Karen Williams from Northwestern University presented on recruitment and figuring out why people stay away from participating in research. Though the number of studies is on the low side she still is concerned as to why people are not participating at the level they did on the past. She developed a questionnaire that people in her waiting room completed in order to learn “why” they don’t participate. This brief questionnaire, “Have you ever participated in a clinical trial” is attached to this report for your review. (Click here to download a PDF of the questionaire.)

Julia Spears from the University of Toledo presented on “Who’s Who on the 1572”. Her presentation focused on what the FDA guidelines state vs what the sponsors ask us for, even though what they request are not mentioned in the guidelines. Julia recommends setting up an SOP for the completion of the 1572. (Click here to download a PDF of the slideshow.)

Claire Meunier from The Michael J. Fox Foundation (MJFF) presented on “PSG Recruitment and Retention”. Claire has consulted with several PSG coordinators in her daily interactions with people doing research to see what is needed to get people involved in PD research. Along with determining with your PI what is your site specific process, Claire spoke of the MJFF Fox Trial Finder (FTF). Many coordinators are aware of this resource, like ClinicalTrials.gov BUT the FTF is more interactive and allows for people who register with the site to be sought out for study compatibility and for anyone doing PD research to register their study to see who might fit their criteria. (Click here to download a PDF of the MJFF presentation.)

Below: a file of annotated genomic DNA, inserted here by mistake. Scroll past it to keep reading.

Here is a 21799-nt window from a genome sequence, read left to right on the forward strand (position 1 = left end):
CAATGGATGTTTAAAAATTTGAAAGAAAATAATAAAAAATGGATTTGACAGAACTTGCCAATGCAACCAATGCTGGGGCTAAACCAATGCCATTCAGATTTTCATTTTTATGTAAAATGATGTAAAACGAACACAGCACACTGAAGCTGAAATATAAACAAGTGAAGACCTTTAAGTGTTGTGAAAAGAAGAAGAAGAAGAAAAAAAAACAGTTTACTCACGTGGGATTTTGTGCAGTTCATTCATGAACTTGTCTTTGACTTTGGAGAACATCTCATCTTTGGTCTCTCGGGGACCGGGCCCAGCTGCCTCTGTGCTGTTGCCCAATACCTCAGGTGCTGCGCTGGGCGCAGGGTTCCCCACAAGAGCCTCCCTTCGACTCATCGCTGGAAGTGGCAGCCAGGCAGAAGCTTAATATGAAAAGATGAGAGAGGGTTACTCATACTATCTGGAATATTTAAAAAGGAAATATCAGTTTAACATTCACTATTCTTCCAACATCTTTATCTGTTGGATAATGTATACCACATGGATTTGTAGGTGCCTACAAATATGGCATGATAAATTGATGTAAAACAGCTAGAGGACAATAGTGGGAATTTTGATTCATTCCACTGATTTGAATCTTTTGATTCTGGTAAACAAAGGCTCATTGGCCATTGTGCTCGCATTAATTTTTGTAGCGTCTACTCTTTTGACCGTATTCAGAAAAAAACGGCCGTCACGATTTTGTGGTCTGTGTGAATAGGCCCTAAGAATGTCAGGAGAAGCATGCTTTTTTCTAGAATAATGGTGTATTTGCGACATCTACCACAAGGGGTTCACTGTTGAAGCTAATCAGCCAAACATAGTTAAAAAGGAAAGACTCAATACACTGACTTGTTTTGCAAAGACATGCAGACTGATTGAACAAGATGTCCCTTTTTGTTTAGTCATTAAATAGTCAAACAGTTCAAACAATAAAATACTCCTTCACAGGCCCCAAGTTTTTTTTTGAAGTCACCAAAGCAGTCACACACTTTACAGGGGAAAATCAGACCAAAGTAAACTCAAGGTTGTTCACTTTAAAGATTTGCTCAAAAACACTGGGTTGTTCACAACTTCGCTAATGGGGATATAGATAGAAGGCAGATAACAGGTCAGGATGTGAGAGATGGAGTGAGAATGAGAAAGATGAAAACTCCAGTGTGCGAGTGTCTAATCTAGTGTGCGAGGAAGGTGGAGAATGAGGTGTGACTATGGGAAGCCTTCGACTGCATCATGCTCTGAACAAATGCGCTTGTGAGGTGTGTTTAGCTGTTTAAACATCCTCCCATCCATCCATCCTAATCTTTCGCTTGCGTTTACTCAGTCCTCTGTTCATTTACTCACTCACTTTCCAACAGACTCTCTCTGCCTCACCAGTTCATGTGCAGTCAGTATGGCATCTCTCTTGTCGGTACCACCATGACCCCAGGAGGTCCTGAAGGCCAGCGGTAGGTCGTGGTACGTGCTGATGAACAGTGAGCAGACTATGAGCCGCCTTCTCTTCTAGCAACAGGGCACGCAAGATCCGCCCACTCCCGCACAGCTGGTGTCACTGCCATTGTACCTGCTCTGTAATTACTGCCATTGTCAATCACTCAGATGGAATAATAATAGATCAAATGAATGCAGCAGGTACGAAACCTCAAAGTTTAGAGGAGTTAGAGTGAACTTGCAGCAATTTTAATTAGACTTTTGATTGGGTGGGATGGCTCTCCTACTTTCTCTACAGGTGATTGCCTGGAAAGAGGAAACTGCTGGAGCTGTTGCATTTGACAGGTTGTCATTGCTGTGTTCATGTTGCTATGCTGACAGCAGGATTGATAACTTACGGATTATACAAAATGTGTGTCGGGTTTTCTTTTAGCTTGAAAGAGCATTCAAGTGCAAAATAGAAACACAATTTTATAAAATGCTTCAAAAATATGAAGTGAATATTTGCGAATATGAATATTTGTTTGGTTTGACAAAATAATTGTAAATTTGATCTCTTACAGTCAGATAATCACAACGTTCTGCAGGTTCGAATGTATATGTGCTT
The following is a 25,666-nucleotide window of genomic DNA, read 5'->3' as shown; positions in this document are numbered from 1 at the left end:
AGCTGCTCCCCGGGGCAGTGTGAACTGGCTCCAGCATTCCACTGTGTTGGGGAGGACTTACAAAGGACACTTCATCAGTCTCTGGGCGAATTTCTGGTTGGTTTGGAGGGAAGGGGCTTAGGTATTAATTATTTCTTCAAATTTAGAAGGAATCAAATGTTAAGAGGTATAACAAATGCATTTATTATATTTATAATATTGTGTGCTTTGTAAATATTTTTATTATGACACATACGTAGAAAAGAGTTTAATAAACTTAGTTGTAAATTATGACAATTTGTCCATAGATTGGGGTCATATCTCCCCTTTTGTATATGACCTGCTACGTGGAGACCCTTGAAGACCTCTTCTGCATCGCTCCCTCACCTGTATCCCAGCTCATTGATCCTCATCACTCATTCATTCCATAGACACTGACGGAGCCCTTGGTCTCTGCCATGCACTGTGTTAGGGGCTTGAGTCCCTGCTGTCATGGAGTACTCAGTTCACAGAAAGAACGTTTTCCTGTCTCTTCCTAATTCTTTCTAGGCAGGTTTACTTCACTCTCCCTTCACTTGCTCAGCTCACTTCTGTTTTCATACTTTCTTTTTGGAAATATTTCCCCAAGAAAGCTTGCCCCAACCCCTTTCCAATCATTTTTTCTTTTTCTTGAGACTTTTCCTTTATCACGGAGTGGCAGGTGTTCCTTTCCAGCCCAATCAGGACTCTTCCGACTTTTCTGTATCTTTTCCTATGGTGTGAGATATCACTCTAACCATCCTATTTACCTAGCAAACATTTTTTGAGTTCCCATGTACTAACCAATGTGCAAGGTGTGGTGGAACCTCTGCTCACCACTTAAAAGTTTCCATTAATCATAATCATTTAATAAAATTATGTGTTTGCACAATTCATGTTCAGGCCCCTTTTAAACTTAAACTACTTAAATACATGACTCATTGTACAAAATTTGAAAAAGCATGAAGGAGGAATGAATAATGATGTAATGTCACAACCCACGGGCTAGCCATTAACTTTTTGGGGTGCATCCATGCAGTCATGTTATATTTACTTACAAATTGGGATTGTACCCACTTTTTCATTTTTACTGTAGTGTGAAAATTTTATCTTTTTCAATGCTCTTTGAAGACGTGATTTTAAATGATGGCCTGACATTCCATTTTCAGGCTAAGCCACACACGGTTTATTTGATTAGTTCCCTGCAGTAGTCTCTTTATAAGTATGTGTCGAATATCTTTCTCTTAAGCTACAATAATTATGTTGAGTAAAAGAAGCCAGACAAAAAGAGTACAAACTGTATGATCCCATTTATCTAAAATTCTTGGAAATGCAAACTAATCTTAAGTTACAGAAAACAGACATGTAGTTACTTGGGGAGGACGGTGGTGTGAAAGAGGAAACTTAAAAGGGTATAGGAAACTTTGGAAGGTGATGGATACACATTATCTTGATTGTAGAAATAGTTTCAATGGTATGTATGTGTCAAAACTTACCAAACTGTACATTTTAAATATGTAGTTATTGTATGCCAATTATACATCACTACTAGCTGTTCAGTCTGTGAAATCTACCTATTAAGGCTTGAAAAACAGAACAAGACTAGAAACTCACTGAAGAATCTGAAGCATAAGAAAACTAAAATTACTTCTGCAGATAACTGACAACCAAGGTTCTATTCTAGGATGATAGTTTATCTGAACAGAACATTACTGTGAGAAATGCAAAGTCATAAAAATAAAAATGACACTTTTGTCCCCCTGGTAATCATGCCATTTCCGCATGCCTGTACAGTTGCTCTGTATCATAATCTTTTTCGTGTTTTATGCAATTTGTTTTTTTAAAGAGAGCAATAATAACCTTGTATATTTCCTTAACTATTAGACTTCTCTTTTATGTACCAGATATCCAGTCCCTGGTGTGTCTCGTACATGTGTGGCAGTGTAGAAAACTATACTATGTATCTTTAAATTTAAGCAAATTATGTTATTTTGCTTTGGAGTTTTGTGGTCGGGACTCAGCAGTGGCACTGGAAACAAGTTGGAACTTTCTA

Job Postings

To PSG members:  If you would like to post a job opportunity here, please email your advertisement to Donna Moszkowicz.

FACULTY POSITION RECRUITMENT

Joint position at the Parkinson’s Disease Research, Education and Clinical Center (PADRECC) at the San Francisco VA Medical Center (SFVAMC) and University of California, San Francisco (UCSF)
The Division of Movement Disorders and Neuromodulation in the Department of Neurology is recruiting a faculty member for appointment to the Assistant, Associate, or full Professor ranks of the Adjunct, HS Clinical, Clinical X, or In Residence faculty series

FACULTY POSITION RECRUITMENT

The Department of Neurology at Virginia Commonwealth University (VCU) in Richmond, Virginia is seeking a full-time faculty member to join our expanding clinical and research enterprises in the Division of Movement Disorders

Expertise in deep brain stimulation and other advanced treatments is desired. An independently funded research program is helpful, but not required. This position will provide patient care, engage in medical student and neurology resident and fellow education, and participate in clinical research. Primary clinical responsibilities include care of patients in both inpatient and outpatient settings with an emphasis on movement disorders and deep brain stimulation. Applicants must be BC/BE in Neurology, have completed an accredited Movement Disorders Fellowship, and demonstrate experience working in and fostering a diverse faculty, staff, and student environment or have a commitment to do so as a faculty member at VCU. For more information, contact Dr. Brian Berman, Chair of the Division of Movement Disorders (brian.berman@vcuhealth.org).

FACULTY POSITION RECRUITMENT

Professor (Open Rank) – Movement Disorders – University of Colorado | Anschutz Medical Campus
The Department of Neurology at the University of Colorado, Anschutz Medical Campus is seeking to recruit a dynamic leader (Associate Professor or Professor) to serve as Associate Section Chief/Section Chief to expand its clinical and research programs within our Movement Disorders section.

Other Useful Links

For more information on Parkinson’s Disease, please visit these related sites: